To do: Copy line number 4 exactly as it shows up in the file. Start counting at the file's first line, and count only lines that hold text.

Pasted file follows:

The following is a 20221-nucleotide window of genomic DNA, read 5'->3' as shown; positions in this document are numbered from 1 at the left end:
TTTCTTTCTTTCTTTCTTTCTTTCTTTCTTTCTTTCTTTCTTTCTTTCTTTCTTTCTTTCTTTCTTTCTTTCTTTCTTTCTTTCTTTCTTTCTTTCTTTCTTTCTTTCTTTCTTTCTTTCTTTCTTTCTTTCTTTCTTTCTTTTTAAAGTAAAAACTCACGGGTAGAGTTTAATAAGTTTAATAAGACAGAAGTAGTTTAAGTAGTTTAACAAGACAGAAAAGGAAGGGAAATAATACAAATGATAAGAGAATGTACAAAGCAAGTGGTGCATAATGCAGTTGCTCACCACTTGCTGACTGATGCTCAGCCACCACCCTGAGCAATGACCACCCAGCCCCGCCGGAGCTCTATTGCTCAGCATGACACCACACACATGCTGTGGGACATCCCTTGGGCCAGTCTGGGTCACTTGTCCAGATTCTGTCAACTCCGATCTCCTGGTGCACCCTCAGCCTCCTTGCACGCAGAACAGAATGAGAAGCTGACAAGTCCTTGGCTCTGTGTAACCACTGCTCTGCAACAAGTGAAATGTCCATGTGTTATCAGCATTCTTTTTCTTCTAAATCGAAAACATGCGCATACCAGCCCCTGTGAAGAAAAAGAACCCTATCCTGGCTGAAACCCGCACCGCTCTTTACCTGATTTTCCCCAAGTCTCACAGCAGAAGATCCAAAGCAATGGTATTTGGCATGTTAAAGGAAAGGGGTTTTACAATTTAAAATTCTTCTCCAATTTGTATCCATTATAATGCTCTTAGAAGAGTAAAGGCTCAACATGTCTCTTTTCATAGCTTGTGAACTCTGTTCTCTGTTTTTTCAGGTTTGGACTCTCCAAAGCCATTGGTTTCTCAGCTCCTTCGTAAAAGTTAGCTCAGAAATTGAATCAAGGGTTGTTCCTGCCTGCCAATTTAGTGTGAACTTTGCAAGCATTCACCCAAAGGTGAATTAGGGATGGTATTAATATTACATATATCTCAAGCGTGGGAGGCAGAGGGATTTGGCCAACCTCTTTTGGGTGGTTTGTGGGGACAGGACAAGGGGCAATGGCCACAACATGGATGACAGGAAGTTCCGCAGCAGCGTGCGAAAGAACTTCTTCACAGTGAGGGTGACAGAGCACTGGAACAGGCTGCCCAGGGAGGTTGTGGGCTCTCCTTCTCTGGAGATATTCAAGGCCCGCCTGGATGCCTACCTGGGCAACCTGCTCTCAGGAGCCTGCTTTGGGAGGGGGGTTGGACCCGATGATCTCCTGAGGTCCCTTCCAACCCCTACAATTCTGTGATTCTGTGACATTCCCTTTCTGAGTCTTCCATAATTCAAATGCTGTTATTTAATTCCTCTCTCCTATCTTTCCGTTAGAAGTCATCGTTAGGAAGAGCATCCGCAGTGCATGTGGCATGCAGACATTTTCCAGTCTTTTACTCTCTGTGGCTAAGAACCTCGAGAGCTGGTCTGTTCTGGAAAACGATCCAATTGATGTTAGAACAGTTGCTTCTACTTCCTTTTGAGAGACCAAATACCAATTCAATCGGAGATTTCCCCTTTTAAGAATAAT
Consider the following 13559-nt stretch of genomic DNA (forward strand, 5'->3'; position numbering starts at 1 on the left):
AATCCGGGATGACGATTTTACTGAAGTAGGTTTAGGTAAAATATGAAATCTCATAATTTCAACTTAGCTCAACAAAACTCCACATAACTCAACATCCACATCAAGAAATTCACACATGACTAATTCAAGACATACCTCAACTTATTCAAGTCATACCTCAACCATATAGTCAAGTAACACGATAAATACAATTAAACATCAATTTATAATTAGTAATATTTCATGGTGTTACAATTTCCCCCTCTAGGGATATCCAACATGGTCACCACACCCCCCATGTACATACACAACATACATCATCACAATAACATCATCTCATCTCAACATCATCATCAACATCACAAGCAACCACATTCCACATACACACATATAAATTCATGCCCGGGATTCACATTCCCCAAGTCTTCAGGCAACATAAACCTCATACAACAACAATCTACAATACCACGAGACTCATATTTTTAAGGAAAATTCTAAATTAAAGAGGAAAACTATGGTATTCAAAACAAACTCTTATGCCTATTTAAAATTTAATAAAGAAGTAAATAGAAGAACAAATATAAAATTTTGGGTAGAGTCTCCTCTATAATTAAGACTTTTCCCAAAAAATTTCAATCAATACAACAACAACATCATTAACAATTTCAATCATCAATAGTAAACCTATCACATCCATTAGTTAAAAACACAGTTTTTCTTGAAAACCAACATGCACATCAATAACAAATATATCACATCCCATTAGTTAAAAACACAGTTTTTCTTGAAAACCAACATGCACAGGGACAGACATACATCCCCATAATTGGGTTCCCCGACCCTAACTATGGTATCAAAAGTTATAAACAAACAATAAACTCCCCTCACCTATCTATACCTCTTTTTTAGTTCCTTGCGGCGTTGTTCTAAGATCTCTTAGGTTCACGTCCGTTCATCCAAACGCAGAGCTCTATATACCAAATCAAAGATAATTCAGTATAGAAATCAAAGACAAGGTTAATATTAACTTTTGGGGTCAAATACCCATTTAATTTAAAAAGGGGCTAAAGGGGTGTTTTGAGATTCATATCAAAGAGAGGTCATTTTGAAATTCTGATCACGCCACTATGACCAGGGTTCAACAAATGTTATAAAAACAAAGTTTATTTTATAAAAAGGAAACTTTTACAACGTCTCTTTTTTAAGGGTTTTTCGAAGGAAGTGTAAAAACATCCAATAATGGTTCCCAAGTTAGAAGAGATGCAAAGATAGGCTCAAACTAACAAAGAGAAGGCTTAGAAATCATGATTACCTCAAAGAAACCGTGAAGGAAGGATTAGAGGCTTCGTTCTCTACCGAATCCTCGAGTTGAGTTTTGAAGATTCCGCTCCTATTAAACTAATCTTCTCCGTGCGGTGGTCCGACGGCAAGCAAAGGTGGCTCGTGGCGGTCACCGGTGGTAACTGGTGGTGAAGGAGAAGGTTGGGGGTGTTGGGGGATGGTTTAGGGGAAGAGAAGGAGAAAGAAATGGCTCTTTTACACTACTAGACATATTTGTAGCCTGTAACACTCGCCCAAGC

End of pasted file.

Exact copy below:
AATCCGGGATGACGATTTTACTGAAGTAGGTTTAGGTAAAATATGAAATCTCATAATTTCAACTTAGCTCAACAAAACTCCACATAACTCAACATCCACATCAAGAAATTCACACATGACTAATTCAAGACATACCTCAACTTATTCAAGTCATACCTCAACCATATAGTCAAGTAACACGATAAATACAATTAAACATCAATTTATAATTAGTAATATTTCATGGTGTTACAATTTCCCCCTCTAGGGATATCCAACATGGTCACCACACCCCCCATGTACATACACAACATACATCATCACAATAACATCATCTCATCTCAACATCATCATCAACATCACAAGCAACCACATTCCACATACACACATATAAATTCATGCCCGGGATTCACATTCCCCAAGTCTTCAGGCAACATAAACCTCATACAACAACAATCTACAATACCACGAGACTCATATTTTTAAGGAAAATTCTAAATTAAAGAGGAAAACTATGGTATTCAAAACAAACTCTTATGCCTATTTAAAATTTAATAAAGAAGTAAATAGAAGAACAAATATAAAATTTTGGGTAGAGTCTCCTCTATAATTAAGACTTTTCCCAAAAAATTTCAATCAATACAACAACAACATCATTAACAATTTCAATCATCAATAGTAAACCTATCACATCCATTAGTTAAAAACACAGTTTTTCTTGAAAACCAACATGCACATCAATAACAAATATATCACATCCCATTAGTTAAAAACACAGTTTTTCTTGAAAACCAACATGCACAGGGACAGACATACATCCCCATAATTGGGTTCCCCGACCCTAACTATGGTATCAAAAGTTATAAACAAACAATAAACTCCCCTCACCTATCTATACCTCTTTTTTAGTTCCTTGCGGCGTTGTTCTAAGATCTCTTAGGTTCACGTCCGTTCATCCAAACGCAGAGCTCTATATACCAAATCAAAGATAATTCAGTATAGAAATCAAAGACAAGGTTAATATTAACTTTTGGGGTCAAATACCCATTTAATTTAAAAAGGGGCTAAAGGGGTGTTTTGAGATTCATATCAAAGAGAGGTCATTTTGAAATTCTGATCACGCCACTATGACCAGGGTTCAACAAATGTTATAAAAACAAAGTTTATTTTATAAAAAGGAAACTTTTACAACGTCTCTTTTTTAAGGGTTTTTCGAAGGAAGTGTAAAAACATCCAATAATGGTTCCCAAGTTAGAAGAGATGCAAAGATAGGCTCAAACTAACAAAGAGAAGGCTTAGAAATCATGATTACCTCAAAGAAACCGTGAAGGAAGGATTAGAGGCTTCGTTCTCTACCGAATCCTCGAGTTGAGTTTTGAAGATTCCGCTCCTATTAAACTAATCTTCTCCGTGCGGTGGTCCGACGGCAAGCAAAGGTGGCTCGTGGCGGTCACCGGTGGTAACTGGTGGTGAAGGAGAAGGTTGGGGGTGTTGGGGGATGGTTTAGGGGAAGAGAAGGAGAAAGAAATGGCTCTTTTACACTACTAGACATATTTGTAGCCTGTAACACTCGCCCAAGC